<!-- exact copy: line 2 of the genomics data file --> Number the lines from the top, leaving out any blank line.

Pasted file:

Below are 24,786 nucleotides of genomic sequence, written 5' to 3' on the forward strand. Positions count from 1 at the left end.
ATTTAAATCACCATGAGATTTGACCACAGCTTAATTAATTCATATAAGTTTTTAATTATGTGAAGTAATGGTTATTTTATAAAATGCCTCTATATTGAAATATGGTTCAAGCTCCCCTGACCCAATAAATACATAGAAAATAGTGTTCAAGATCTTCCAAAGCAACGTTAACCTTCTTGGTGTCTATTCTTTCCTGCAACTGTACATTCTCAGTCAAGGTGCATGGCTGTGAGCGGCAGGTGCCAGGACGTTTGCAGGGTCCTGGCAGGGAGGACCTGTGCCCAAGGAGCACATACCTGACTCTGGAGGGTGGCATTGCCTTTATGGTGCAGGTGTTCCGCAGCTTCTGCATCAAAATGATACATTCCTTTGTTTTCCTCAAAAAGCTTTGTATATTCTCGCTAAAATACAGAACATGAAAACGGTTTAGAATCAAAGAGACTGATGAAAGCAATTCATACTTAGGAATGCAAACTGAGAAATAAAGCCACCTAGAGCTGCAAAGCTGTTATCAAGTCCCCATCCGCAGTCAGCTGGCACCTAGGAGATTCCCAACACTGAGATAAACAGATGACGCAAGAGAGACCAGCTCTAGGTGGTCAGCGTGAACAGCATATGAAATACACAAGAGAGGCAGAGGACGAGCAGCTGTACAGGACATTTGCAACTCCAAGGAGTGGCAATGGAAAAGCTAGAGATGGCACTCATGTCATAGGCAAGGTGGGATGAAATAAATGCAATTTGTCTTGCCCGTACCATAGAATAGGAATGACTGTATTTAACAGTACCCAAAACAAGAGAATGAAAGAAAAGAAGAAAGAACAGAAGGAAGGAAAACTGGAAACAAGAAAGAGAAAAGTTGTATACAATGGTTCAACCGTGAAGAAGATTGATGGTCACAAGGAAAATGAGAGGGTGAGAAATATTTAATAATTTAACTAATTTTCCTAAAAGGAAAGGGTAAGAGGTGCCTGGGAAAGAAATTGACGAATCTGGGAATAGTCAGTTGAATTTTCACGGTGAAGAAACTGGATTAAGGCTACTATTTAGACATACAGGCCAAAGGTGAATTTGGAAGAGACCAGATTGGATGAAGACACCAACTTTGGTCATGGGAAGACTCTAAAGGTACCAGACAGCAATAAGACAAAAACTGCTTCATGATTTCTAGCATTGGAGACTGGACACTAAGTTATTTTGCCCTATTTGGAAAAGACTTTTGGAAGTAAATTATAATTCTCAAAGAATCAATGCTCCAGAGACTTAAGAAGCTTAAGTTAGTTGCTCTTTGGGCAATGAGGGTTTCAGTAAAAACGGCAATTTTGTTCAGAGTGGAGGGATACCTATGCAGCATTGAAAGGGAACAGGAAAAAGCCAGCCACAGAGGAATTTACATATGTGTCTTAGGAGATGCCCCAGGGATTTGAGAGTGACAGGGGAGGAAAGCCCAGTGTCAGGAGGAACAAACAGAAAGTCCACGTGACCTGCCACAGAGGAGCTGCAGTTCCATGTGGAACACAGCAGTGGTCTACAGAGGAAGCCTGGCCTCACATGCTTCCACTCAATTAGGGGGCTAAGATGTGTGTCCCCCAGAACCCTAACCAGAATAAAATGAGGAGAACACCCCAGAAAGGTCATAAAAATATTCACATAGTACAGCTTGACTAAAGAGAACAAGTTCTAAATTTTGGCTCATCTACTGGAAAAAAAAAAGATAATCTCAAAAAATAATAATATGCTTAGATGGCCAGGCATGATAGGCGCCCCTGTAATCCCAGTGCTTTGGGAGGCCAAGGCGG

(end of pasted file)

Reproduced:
ATTTAAATCACCATGAGATTTGACCACAGCTTAATTAATTCATATAAGTTTTTAATTATGTGAAGTAATGGTTATTTTATAAAATGCCTCTATATTGAAATATGGTTCAAGCTCCCCTGACCCAATAAATACATAGAAAATAGTGTTCAAGATCTTCCAAAGCAACGTTAACCTTCTTGGTGTCTATTCTTTCCTGCAACTGTACATTCTCAGTCAAGGTGCATGGCTGTGAGCGGCAGGTGCCAGGACGTTTGCAGGGTCCTGGCAGGGAGGACCTGTGCCCAAGGAGCACATACCTGACTCTGGAGGGTGGCATTGCCTTTATGGTGCAGGTGTTCCGCAGCTTCTGCATCAAAATGATACATTCCTTTGTTTTCCTCAAAAAGCTTTGTATATTCTCGCTAAAATACAGAACATGAAAACGGTTTAGAATCAAAGAGACTGATGAAAGCAATTCATACTTAGGAATGCAAACTGAGAAATAAAGCCACCTAGAGCTGCAAAGCTGTTATCAAGTCCCCATCCGCAGTCAGCTGGCACCTAGGAGATTCCCAACACTGAGATAAACAGATGACGCAAGAGAGACCAGCTCTAGGTGGTCAGCGTGAACAGCATATGAAATACACAAGAGAGGCAGAGGACGAGCAGCTGTACAGGACATTTGCAACTCCAAGGAGTGGCAATGGAAAAGCTAGAGATGGCACTCATGTCATAGGCAAGGTGGGATGAAATAAATGCAATTTGTCTTGCCCGTACCATAGAATAGGAATGACTGTATTTAACAGTACCCAAAACAAGAGAATGAAAGAAAAGAAGAAAGAACAGAAGGAAGGAAAACTGGAAACAAGAAAGAGAAAAGTTGTATACAATGGTTCAACCGTGAAGAAGATTGATGGTCACAAGGAAAATGAGAGGGTGAGAAATATTTAATAATTTAACTAATTTTCCTAAAAGGAAAGGGTAAGAGGTGCCTGGGAAAGAAATTGACGAATCTGGGAATAGTCAGTTGAATTTTCACGGTGAAGAAACTGGATTAAGGCTACTATTTAGACATACAGGCCAAAGGTGAATTTGGAAGAGACCAGATTGGATGAAGACACCAACTTTGGTCATGGGAAGACTCTAAAGGTACCAGACAGCAATAAGACAAAAACTGCTTCATGATTTCTAGCATTGGAGACTGGACACTAAGTTATTTTGCCCTATTTGGAAAAGACTTTTGGAAGTAAATTATAATTCTCAAAGAATCAATGCTCCAGAGACTTAAGAAGCTTAAGTTAGTTGCTCTTTGGGCAATGAGGGTTTCAGTAAAAACGGCAATTTTGTTCAGAGTGGAGGGATACCTATGCAGCATTGAAAGGGAACAGGAAAAAGCCAGCCACAGAGGAATTTACATATGTGTCTTAGGAGATGCCCCAGGGATTTGAGAGTGACAGGGGAGGAAAGCCCAGTGTCAGGAGGAACAAACAGAAAGTCCACGTGACCTGCCACAGAGGAGCTGCAGTTCCATGTGGAACACAGCAGTGGTCTACAGAGGAAGCCTGGCCTCACATGCTTCCACTCAATTAGGGGGCTAAGATGTGTGTCCCCCAGAACCCTAACCAGAATAAAATGAGGAGAACACCCCAGAAAGGTCATAAAAATATTCACATAGTACAGCTTGACTAAAGAGAACAAGTTCTAAATTTTGGCTCATCTACTGGAAAAAAAAAAGATAATCTCAAAAAATAATAATATGCTTAGATGGCCAGGCATGATAGGCGCCCCTGTAATCCCAGTGCTTTGGGAGGCCAAGGCGG